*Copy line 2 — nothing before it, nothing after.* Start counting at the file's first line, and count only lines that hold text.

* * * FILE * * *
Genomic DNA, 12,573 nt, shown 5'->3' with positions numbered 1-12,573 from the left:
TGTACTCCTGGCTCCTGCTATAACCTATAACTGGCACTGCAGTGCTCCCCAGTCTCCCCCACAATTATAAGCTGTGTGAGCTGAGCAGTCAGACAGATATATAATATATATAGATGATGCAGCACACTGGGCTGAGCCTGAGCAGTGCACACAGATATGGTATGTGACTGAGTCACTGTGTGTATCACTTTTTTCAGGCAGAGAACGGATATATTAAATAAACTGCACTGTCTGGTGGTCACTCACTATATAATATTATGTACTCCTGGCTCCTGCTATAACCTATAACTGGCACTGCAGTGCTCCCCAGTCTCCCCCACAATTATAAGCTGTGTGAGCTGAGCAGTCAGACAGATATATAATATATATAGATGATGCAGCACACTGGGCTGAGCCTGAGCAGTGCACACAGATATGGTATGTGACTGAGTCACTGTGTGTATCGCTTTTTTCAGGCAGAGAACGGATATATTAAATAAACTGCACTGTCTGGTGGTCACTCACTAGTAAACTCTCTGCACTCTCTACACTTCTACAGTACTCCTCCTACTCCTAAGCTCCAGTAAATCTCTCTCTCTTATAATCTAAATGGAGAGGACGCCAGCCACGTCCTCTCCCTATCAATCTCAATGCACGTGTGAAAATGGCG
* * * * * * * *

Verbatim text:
TGTACTCCTGGCTCCTGCTATAACCTATAACTGGCACTGCAGTGCTCCCCAGTCTCCCCCACAATTATAAGCTGTGTGAGCTGAGCAGTCAGACAGATATATAATATATATAGATGATGCAGCACACTGGGCTGAGCCTGAGCAGTGCACACAGATATGGTATGTGACTGAGTCACTGTGTGTATCACTTTTTTCAGGCAGAGAACGGATATATTAAATAAACTGCACTGTCTGGTGGTCACTCACTATATAATATTATGTACTCCTGGCTCCTGCTATAACCTATAACTGGCACTGCAGTGCTCCCCAGTCTCCCCCACAATTATAAGCTGTGTGAGCTGAGCAGTCAGACAGATATATAATATATATAGATGATGCAGCACACTGGGCTGAGCCTGAGCAGTGCACACAGATATGGTATGTGACTGAGTCACTGTGTGTATCGCTTTTTTCAGGCAGAGAACGGATATATTAAATAAACTGCACTGTCTGGTGGTCACTCACTAGTAAACTCTCTGCACTCTCTACACTTCTACAGTACTCCTCCTACTCCTAAGCTCCAGTAAATCTCTCTCTCTTATAATCTAAATGGAGAGGACGCCAGCCACGTCCTCTCCCTATCAATCTCAATGCACGTGTGAAAATGGCG